On July 12, American Airlines officially confirmed that it has notified both Etihad Airways and Qatar Airways that it will terminate the codeshare agreements between the airlines. The two Gulf carriers were notified of the change in June of this year, and agreements are set to expire on March 25, 2018.
The announcement comes amid a tense dispute between US airlines and their Gulf rivals over allegations of illegal subsidies. American, United Airlines, and Delta Airlines argue that Gulf governments are subsidizing state-owned carriers in order to drive down prices, effectively eliminating competition on certain key, high-demand routes. Gulf carriers deny these claims.
“Given the extremely strong public stance that American has taken on the ME3 issue, we have reached the conclusion that the codesharing relationships between American and these carriers no longer make sense for us,” said a statement released by AA. “This decision has no material financial impact on American and is an extension of our stance against the illegal subsidies that these carriers receive from their governments.”
Etihad called the decision “anticompetitive and anti-consumer”. In an email to a source, an Etihad spokesman said that its daily flights to the United States “in no way threaten American Airlines, which, together with its regional partner American Eagle, operates 6700 flights daily to 350 destinations in 50 countries”.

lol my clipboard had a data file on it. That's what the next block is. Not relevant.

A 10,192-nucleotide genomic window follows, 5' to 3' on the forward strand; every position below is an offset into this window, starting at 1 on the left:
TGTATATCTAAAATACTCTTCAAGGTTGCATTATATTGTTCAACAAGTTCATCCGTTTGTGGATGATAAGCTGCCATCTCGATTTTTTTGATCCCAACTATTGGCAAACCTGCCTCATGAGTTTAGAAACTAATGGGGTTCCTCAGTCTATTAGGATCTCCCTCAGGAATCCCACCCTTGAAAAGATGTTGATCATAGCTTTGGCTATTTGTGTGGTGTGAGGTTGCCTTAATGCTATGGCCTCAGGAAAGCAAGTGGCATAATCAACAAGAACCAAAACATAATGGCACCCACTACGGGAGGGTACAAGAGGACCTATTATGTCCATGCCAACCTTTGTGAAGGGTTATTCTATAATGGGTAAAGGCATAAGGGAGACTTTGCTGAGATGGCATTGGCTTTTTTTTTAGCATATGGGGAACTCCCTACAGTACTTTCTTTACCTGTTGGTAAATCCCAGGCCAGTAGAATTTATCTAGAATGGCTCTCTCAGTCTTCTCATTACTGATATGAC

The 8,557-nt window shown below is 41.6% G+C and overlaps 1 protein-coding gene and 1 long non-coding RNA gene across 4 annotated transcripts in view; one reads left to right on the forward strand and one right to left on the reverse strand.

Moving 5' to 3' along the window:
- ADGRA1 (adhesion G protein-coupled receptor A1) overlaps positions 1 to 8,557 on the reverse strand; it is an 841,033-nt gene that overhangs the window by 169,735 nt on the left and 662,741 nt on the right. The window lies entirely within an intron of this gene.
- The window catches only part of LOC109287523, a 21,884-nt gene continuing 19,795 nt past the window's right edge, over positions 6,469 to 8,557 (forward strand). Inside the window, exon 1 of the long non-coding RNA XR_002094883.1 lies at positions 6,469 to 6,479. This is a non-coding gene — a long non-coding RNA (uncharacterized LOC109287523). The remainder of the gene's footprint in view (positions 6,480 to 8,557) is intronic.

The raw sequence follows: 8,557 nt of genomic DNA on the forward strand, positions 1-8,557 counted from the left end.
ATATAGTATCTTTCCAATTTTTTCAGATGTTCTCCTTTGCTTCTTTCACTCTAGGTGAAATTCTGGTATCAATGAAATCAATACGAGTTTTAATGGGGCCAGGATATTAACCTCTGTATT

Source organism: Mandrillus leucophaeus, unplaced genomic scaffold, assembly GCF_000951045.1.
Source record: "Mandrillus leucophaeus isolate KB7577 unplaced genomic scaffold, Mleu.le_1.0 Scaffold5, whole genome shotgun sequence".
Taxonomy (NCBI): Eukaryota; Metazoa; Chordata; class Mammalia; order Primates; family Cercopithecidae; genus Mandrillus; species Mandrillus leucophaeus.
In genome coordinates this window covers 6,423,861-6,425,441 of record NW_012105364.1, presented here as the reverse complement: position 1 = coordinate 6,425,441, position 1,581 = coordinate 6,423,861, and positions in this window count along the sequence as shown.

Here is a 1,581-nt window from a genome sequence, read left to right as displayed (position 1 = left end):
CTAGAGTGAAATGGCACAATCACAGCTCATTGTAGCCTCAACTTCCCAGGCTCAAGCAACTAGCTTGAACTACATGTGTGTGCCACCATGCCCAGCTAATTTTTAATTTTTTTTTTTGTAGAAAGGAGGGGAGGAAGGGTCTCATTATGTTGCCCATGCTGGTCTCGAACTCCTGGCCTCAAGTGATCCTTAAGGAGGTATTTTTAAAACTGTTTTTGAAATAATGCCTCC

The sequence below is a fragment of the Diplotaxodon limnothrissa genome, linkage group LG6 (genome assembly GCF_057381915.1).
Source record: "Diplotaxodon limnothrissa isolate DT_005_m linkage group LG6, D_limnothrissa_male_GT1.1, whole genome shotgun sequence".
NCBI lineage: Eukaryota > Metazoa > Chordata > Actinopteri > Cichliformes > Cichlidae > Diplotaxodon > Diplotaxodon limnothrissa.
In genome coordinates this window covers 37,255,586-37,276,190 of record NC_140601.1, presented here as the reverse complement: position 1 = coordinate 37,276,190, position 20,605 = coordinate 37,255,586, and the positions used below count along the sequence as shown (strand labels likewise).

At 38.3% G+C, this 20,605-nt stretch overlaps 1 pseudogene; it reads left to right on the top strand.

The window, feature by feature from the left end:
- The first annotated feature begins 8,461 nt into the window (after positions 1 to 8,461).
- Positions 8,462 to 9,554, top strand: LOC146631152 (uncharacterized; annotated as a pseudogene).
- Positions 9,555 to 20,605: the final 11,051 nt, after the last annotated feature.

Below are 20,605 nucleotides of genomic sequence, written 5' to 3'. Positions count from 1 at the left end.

Despite this statement, Etihad says that its interline relationship with American remains intact.
Qatar says that the move doesn’t affect its stance in the Oneworld alliance, which American is a part of. Qatar also says that the decision doesn’t affect its proposal to buy 10% of American’s stock.
“Our stock purchase request and filing is going ahead as normal,” said Al Baker, CEO of Qatar Airways. “We had to clarify certain questions of the regulator, which we complied with.”
Qatar also owns 20% of the International Airlines Group (IAG), which is one of American’s closest partners.
Codeshare agreements allow airlines to share flights and passengers. If, for example, a passenger wanted to fly from Seattle, US to Cairo, Egypt for September 2017, they could buy a ticket on American’s website. They would then fly on a flight operated by American to Hamad International Airport (DOH), where Qatar has a hub. They would then fly from DOH to Cairo on a flight operated by Qatar.
In more simple terms, codeshare agreements allow American to sell tickets on flights that, though operated by different carriers, fly using an American flight number. The agreement allows American’s passengers to use frequent-flyer perks on flights that an airline such as Qatar operates. Qatar and Etihad passengers have the same perks on flights operated by American that have flight numbers of their home carrier.
“We are committed to doing everything we can to continue to support our team members and ensure that there is fair competition between American and the Gulf carriers,” said American in response to statements made by Etihad and American. The carrier said that it will try to rebook or reimburse passengers already booked on codeshare flights after March of 2018.